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News industry analyst Ken Doctor has predicted McClatchy’s 29 papers will, through the auction or maneuvers just after the auction, be added to the growing portfolios of mega-chains like Gannett (260 daily papers), Lee Enterprises (75 dailies) or MediaNews Group/Alden Global Capital (40 dailies).

Gannett Company sits in the Washington, D.C., metro area; MediaNews Group in Denver, which is controlled by Alden Global Capital in New York City; Lee Enterprises in Davenport, Iowa; and Chicago-based Tribune Publishing, which is also strongly influenced by Alden Global Capital.

McClatchy’s role as an anchor of its newspapers’ downtowns is already changing. In past rounds of newspaper consolidation, financiers dismissive of journalism’s community service mission have said the most valuable asset many hold is their buildings in desirable downtown locations. Tribune Publishing, for instance, sold its landmark Chicago Tribune Tower in 2016 and recently added a distressed asset real estate expert to its board. That change in downtown landscapes is accelerated by the COVID-19 pandemic, during which many newspapers have been largely produced outside their downtown offices, though few have declared they will never return.

McClatchy has filed notice with the bankruptcy judge that it is abandoning leases, announcing newsrooms may or may not later move back into the hearts of the cities they cover. Among those are The Miami Herald, The State in South Carolina’s capital city and three papers in California, including The Modesto Bee. While the Tacoma and Bellingham newsrooms are staying put, McClatchy has canceled the lease on The Olympian’s free-standing building at 522 Franklin St. to move into a four-suite building nearby, confirmed Director of PR Jeanne Seagal. McClatchy has sold the Tri-City Herald’s building, and the newspaper will move next month, she said.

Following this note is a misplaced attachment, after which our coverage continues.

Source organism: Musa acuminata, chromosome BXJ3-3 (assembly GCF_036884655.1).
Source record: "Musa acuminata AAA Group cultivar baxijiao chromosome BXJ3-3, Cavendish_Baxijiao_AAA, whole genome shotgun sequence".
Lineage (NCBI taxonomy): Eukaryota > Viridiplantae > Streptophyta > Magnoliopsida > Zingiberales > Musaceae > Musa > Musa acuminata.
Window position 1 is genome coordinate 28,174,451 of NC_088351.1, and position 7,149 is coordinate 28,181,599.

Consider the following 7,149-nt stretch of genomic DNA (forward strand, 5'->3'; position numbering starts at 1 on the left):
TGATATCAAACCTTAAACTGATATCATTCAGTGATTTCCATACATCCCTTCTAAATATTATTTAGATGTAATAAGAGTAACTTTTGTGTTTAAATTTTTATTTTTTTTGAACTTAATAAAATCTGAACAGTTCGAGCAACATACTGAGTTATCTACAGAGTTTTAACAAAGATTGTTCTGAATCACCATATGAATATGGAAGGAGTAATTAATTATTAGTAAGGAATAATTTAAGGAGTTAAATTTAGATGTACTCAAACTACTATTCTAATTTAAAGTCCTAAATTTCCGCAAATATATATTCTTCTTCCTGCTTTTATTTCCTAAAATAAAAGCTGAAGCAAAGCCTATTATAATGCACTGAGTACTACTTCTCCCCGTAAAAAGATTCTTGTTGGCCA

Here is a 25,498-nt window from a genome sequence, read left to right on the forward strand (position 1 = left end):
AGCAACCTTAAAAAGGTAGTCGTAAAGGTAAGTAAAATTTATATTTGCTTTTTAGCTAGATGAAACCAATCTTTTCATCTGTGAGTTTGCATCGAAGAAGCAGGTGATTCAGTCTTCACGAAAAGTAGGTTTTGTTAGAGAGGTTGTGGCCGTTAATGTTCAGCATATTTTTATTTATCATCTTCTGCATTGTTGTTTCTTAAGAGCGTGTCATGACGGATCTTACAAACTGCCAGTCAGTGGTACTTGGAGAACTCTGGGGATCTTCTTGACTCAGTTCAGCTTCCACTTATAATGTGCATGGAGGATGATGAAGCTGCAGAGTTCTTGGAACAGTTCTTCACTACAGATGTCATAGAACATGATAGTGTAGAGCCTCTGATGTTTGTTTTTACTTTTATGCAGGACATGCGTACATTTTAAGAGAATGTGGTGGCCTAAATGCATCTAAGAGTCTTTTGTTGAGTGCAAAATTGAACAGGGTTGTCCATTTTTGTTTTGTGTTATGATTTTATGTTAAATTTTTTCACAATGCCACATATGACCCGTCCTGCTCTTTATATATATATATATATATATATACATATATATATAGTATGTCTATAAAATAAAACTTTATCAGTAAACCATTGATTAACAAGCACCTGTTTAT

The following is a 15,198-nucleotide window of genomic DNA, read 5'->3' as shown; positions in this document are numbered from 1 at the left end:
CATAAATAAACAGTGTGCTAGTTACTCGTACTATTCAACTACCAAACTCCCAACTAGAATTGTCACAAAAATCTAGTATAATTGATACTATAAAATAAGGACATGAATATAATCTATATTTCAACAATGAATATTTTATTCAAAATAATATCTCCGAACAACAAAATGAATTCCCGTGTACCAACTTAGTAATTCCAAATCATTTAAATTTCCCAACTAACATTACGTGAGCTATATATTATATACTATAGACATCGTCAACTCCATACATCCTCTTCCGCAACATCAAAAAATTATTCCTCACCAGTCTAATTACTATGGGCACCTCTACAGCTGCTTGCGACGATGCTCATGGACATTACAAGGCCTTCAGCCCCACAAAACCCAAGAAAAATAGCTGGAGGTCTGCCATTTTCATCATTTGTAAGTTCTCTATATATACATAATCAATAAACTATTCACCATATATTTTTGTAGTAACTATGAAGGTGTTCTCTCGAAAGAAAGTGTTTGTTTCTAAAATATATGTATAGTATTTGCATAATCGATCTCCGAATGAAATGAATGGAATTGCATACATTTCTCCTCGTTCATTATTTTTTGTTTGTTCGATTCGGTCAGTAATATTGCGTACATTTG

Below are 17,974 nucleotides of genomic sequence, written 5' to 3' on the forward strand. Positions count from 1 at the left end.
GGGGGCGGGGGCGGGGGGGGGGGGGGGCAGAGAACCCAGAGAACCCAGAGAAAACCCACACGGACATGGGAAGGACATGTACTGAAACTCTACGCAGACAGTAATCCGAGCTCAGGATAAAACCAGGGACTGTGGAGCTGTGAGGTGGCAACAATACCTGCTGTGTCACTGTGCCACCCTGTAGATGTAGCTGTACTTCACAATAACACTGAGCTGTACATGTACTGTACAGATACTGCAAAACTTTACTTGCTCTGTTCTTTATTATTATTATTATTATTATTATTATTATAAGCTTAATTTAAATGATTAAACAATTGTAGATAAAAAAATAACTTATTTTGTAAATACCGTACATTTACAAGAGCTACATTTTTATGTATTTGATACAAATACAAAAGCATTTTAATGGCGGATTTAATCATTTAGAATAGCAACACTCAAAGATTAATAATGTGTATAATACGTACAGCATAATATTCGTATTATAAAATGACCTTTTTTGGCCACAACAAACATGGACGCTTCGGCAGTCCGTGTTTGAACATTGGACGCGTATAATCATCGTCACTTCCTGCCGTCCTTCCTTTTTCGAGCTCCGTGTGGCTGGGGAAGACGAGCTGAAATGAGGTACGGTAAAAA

The third change Washington’s McClatchy communities face is McClatchy’s petition to turn its pension obligations over to the U.S. government’s pension rescue agency.

McClatchy’s 29 papers with a history of 54 Pulitzer Prizes won’t necessarily be sold to a single buyer, said Bankruptcy expert Eric Snyder, partner at Wilk Auslander, a Manhattan firm.

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If bidders on a single local paper guarantee local workers will keep their jobs and if bids for subsets of the chain add up to the same or more money than what creditors will get if they simply sell the whole chain to one buyer, it is possible one McClatchy paper could revert to local control.

So far, the only publicly announced effort to break off a piece of McClatchy, which owns a minority interest in The Seattle Times, has been in Sacramento.

Mayor Darrell Steinberg has since May said there is a well-financed local bidder who will seek to peel off at least the Sacramento paper, if not Modesto and Fresno, too. Bankruptcy court rules strictly control public release of bid details, so it has so far been impossible to confirm his claim.

Editor’s Note: This story was updated to eliminate a confusing reference to the difference between senior-level versus other McClatchy pensioners, to correct that McClatchy did not run out of cash and to add 4 to McClatchy’s Pulitzer Prize tally.